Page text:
Trump refuses to commit to peaceful transfer of power after Election Day
Washington: US President Donald Trump has refused to commit to a peaceful transfer of power if he loses the November 3 election to his Democratic rival Joe Biden.
Trump, a Republican, also said he believed the election result could end up in the US Supreme Court, as he again cast doubt on postal voting.
Many American states are encouraging mail-in voting, citing the need to keep Americans safe from the coronavirus pandemic that has killed over two lakh people in the country.
“Well, we’re going to have to see what happens,” Trump said when asked whether he would commit to a peaceful transition, one of the cornerstones of American democracy.
“I have been complaining very strongly about the ballots, and the ballots are a disaster…,” Trump told reporters at a White House news conference on Wednesday when asked about a peaceful transition of power after the presidential polls in November irrespective of the outcome.
“Mr President, real quickly, win, lose or draw in this election, will you commit here today for a peaceful transferral of power after the election? And there has been rioting in Louisville, there has been rioting in many cities across this country — red and so-called red and blue states — will you commit to making sure that there is a peaceful transferral of power after the election?” he was asked.
Not satisfied with Trump’s answer, the reporter again asked. “Do you commit to making sure that there is a peaceful transferal of power?”
Trump exuded confidence that there will be continuation of power.
“We want to get rid of the ballots and we will have a very peaceful — there will not be a transfer. Frankly, there will be a continuation. The ballots are out of control, you know it, and you know who knows it better than anybody else? The Democrats know it better than anybody else,” the president said as he refused to entertain any other question from the same journalist.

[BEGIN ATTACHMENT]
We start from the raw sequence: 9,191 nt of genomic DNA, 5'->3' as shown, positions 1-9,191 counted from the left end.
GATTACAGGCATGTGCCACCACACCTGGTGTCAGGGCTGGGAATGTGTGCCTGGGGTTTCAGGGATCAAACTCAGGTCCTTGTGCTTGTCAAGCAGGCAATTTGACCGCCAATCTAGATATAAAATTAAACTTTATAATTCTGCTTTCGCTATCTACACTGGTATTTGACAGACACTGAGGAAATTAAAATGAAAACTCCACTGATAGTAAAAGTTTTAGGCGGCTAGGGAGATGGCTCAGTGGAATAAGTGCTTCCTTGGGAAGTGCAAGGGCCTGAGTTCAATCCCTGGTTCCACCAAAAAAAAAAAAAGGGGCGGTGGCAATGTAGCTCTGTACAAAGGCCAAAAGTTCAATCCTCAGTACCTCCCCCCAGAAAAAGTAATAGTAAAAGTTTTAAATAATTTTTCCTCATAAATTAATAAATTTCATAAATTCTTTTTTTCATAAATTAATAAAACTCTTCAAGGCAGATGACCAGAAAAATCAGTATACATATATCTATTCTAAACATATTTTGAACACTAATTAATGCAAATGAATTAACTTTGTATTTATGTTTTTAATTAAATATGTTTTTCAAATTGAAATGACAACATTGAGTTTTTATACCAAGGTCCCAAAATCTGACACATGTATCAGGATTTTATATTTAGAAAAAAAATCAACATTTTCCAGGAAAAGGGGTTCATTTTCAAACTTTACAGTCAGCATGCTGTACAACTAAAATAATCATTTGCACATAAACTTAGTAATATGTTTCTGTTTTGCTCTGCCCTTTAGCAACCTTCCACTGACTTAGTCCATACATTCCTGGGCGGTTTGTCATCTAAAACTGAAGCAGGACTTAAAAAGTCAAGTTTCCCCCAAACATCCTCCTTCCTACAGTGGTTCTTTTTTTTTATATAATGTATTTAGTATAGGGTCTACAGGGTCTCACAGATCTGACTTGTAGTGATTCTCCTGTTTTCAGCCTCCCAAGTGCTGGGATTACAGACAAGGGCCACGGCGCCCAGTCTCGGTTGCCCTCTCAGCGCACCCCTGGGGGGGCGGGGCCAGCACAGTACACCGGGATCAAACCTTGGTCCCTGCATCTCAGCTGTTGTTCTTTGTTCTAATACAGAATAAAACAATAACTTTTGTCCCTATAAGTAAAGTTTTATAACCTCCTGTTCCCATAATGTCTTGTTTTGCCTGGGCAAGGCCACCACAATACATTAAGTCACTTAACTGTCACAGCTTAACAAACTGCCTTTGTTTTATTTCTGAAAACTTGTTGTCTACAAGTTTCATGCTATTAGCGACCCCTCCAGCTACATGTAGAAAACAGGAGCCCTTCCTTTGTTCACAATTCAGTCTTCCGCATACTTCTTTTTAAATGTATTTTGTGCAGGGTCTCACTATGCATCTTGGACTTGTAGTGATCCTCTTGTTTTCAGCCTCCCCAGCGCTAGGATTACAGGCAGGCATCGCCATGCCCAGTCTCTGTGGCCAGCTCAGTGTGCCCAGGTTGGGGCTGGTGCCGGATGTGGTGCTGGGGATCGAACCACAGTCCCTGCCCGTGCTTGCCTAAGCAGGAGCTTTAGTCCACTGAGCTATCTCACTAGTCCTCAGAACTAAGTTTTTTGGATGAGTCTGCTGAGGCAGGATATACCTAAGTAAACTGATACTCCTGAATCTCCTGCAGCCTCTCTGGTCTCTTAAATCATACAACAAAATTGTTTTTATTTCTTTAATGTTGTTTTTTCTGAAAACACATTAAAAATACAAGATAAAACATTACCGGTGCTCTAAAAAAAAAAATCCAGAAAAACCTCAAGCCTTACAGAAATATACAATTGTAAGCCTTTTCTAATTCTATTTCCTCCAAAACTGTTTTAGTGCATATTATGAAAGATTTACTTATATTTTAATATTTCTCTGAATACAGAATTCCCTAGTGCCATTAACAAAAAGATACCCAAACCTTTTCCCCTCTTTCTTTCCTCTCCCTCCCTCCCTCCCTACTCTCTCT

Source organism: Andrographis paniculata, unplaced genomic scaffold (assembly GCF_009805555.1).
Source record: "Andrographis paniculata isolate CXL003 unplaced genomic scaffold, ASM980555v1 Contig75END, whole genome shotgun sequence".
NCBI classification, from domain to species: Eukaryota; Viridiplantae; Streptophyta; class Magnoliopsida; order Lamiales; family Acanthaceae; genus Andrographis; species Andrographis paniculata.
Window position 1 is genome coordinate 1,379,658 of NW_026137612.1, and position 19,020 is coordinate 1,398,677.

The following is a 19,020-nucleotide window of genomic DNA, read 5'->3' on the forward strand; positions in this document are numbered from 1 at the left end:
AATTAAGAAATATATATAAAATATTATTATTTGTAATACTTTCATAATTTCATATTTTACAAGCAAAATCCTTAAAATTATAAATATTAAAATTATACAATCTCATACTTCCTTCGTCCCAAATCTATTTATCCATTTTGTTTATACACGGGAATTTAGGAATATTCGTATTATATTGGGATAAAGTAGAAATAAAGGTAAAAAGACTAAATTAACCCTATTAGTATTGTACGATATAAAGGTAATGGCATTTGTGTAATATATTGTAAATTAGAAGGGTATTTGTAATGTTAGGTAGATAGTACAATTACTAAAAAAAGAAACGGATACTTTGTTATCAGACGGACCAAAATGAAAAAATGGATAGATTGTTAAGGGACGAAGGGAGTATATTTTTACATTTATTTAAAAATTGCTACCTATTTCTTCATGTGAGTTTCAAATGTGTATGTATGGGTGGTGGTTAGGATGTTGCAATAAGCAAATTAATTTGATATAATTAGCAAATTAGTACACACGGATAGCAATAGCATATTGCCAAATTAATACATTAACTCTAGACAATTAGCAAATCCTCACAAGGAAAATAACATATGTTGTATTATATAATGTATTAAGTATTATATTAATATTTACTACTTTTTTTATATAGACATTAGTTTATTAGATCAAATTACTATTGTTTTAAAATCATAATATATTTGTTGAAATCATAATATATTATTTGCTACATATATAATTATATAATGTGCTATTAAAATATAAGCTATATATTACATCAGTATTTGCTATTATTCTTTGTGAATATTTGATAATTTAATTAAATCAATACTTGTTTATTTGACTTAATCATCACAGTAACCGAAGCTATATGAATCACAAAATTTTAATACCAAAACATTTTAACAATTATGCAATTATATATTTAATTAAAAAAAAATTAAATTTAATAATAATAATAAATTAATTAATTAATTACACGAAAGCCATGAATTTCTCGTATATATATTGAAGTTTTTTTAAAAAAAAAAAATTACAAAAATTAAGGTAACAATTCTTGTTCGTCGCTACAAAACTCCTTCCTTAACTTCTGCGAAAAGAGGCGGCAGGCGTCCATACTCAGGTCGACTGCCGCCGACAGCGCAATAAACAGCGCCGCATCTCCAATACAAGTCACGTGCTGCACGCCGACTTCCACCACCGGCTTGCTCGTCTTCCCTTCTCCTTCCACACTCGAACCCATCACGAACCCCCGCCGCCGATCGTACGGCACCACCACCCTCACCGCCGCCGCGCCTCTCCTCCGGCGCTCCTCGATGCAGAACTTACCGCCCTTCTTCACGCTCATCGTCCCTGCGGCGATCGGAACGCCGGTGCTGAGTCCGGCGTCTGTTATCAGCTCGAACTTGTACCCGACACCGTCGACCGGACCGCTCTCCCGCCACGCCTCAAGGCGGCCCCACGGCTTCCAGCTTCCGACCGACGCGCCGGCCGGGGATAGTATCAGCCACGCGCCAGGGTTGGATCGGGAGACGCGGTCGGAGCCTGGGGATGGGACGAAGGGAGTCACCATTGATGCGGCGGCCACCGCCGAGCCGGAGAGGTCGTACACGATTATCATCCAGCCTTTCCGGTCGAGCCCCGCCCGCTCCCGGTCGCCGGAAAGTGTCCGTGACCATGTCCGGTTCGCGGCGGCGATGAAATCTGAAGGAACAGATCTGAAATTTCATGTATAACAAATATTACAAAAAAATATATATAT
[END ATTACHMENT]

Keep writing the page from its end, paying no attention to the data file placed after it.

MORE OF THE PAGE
“Go ahead. Please go ahead. Yes, go ahead. You asked a question. Go ahead please,” he said.
Trump’s reluctance to commit to a peaceful transition was rooted in what he said were concerns about ballots, extending his assertion that widespread mail-in voting is rife with fraud.
In 2016, Trump also refused to commit to accepting the election results in his contest against the Democratic candidate, Hillary Clinton, which she characterised as an attack on democracy.
Trump was eventually declared the winner, although he lost the popular vote by three million, an outcome he still questioned.
Meanwhile, Senator Mitt Romney, a Utah Republican who has stood at odds with the President in the past, slammed Trump’s remarks.
“Fundamental to democracy is the peaceful transition of power; without that, there is Belarus,” Romney tweeted.
“Any suggestion that a president might not respect this Constitutional guarantee is both unthinkable and unacceptable,” he said.
Trump has previously said his rival Biden would only win in November if the election is “rigged,” and suggested earlier in the day it was likely the results of the election would be contested all the way to the Supreme Court.
Several national opinion polls currently show Trump trailing Biden, though surveys of electoral battleground states are tighter.